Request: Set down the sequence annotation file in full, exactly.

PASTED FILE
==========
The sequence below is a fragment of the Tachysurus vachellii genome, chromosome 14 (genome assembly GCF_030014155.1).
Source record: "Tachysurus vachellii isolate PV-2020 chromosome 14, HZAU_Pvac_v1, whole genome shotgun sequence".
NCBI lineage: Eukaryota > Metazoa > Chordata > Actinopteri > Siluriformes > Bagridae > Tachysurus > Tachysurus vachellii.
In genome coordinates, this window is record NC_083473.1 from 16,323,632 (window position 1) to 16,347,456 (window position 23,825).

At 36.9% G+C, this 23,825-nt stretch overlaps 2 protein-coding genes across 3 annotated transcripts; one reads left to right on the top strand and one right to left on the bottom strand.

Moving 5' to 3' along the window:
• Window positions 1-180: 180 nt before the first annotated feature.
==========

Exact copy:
The sequence below is a fragment of the Tachysurus vachellii genome, chromosome 14 (genome assembly GCF_030014155.1).
Source record: "Tachysurus vachellii isolate PV-2020 chromosome 14, HZAU_Pvac_v1, whole genome shotgun sequence".
NCBI lineage: Eukaryota > Metazoa > Chordata > Actinopteri > Siluriformes > Bagridae > Tachysurus > Tachysurus vachellii.
In genome coordinates, this window is record NC_083473.1 from 16,323,632 (window position 1) to 16,347,456 (window position 23,825).

At 36.9% G+C, this 23,825-nt stretch overlaps 2 protein-coding genes across 3 annotated transcripts; one reads left to right on the top strand and one right to left on the bottom strand.

Moving 5' to 3' along the window:
• Window positions 1-180: 180 nt before the first annotated feature.